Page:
The American Experience: 1630-1890: A Collection
- by Bruce E. McKinney
A bookplate to remember a sale
By Bruce McKinney
This article pertains to a collection of early, often important Americana I've consigned to auction at Bonham's in New York on December 2nd.
Various links are posted on page 3.
Collectible books are usually purchased one at a time. Catalogues, letters, phone calls and emails arrive. Items are noted and identified for consideration. A new possibility becomes a weekend project. Questions are asked, condition and terms discussed and soon enough possibilities turn into purchases that arrive a few days later. A book here and a book there and in a few years the impulse to collect becomes a collection underway. In this way my collection of the American Experience took root and became a passion. It began before the internet and was completed as the flow of rare material streaming onto the internet was beginning to transform the rare book field. Altogether I spent about a decade, 1991-2001, focused on this collection.
Its theme, re-embraced in my forties, was American history and the material items that fit within the evolving continuum of thought and perception between 1630 and 1890 in the new world. Ideas it turns out are chameleons, the words more or less the same, their meanings evolving. In collecting there is of course no limit to how subjects are parsed. It is the collector's decisions and discipline that determine. The boundaries are endlessly subject to reinterpretation because seller's sirens are always wailing, the descriptions are always appealing, the material is always attractive, the impulse to acquire always strong.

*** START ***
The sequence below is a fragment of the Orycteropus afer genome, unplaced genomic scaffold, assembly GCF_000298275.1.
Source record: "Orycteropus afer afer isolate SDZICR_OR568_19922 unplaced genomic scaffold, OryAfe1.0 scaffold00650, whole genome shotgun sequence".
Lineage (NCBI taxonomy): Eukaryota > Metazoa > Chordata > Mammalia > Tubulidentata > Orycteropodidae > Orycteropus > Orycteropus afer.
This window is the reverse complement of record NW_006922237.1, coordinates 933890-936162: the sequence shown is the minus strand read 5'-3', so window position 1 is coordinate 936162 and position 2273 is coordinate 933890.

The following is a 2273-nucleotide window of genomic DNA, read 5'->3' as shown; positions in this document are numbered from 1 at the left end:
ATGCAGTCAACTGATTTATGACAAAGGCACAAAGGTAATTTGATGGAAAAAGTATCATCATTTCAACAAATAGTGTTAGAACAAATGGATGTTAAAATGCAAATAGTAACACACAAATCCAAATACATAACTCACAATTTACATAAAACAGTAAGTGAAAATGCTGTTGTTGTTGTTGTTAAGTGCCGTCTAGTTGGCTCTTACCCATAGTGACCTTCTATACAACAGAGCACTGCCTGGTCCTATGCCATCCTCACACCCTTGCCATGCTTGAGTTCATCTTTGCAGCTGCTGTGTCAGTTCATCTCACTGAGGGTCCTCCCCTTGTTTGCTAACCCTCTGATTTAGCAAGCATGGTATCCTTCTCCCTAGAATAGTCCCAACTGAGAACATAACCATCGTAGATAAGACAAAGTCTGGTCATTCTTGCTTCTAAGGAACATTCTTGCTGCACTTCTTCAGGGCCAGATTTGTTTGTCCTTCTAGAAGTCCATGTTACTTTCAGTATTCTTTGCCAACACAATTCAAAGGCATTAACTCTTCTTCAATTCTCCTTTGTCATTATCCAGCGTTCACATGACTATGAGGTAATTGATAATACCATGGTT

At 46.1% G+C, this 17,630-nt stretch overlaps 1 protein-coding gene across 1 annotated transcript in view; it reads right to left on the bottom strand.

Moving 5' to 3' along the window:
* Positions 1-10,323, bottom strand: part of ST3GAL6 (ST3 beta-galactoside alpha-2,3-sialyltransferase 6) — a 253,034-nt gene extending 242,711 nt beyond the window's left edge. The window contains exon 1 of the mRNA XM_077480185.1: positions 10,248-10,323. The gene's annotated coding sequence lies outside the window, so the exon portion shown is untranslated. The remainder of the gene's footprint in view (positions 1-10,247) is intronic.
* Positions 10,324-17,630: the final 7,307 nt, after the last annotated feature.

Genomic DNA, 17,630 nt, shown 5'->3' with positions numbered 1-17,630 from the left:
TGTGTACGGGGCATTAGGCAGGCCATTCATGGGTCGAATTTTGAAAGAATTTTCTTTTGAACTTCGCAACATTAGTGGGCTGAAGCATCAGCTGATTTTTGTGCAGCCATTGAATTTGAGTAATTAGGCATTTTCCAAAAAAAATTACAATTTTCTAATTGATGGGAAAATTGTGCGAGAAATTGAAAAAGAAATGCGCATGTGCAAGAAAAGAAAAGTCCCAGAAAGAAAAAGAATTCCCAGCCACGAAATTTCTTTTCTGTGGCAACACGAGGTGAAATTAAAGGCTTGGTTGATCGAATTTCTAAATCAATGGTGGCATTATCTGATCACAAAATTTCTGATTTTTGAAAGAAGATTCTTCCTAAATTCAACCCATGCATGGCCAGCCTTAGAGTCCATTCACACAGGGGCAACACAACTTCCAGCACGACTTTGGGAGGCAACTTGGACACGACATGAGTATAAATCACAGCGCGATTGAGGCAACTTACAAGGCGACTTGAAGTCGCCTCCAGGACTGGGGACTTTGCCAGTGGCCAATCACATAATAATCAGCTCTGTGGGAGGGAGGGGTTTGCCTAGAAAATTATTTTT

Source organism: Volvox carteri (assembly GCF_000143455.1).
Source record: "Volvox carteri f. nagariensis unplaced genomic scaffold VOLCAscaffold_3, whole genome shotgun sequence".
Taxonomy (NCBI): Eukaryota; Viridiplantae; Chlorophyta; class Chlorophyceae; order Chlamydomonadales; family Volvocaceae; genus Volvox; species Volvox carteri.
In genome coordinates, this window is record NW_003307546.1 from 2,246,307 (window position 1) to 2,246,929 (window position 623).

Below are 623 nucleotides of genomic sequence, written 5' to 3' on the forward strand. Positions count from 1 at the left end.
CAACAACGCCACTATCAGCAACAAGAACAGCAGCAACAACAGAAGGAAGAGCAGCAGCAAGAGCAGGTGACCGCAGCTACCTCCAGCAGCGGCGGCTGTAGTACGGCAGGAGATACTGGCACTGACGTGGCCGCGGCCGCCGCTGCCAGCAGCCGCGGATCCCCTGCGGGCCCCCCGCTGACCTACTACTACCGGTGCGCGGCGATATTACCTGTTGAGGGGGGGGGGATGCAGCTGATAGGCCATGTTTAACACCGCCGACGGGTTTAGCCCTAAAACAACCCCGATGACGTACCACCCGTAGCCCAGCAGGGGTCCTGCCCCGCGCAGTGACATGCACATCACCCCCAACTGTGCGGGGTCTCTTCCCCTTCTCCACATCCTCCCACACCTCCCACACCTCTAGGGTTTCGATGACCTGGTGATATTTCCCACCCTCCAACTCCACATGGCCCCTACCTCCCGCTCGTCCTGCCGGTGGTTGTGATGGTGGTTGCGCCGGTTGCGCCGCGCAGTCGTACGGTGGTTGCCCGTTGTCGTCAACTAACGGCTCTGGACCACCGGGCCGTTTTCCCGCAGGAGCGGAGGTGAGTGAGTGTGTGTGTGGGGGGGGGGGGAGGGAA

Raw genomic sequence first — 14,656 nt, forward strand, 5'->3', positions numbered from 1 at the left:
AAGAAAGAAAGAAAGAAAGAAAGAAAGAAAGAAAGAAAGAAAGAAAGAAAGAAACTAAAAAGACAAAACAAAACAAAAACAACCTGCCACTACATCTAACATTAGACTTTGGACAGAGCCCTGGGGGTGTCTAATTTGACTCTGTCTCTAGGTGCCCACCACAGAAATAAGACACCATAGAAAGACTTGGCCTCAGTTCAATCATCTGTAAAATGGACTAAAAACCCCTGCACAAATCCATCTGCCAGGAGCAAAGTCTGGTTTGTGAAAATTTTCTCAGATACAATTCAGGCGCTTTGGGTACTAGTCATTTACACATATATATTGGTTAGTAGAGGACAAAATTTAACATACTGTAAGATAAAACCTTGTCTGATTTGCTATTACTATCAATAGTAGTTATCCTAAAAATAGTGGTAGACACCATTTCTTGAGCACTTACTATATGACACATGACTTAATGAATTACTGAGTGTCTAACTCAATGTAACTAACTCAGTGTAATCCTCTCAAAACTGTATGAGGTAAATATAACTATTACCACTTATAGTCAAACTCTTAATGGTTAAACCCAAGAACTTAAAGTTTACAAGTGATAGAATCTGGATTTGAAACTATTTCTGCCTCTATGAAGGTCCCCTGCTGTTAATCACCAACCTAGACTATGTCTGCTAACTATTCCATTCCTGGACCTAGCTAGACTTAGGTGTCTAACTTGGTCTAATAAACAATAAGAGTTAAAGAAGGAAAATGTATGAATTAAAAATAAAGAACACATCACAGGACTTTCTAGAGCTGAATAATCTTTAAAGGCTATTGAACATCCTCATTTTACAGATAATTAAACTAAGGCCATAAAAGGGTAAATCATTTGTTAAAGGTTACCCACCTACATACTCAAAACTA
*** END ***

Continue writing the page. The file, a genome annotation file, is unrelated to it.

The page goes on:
Within the matrix of discipline, desire and seduction random purchases become collections. In this way various and sundry items, the last acquired a decade ago, became the American Experience with an emphasis on changing perception, human understanding being fickle, beauty always in the eyes of the beholder. Freedom, it turns out, is much more than "just another word for nothing left to lose." To different people, be they men, women or children, whatever their color, religion, legal and financial standing, wherever and whenever, they are at once both unique and also threads in tapestries whose colors, like oil on water, appear differently to sundry observers. That historians today more focus on single stories than on broad brush theories recognizes this truth. Any more, the only simple ideas about human history are expressed in grade and high school texts. To the rest of the world fixed perspective is a chimera. Capturing these changing perspectives became my goal.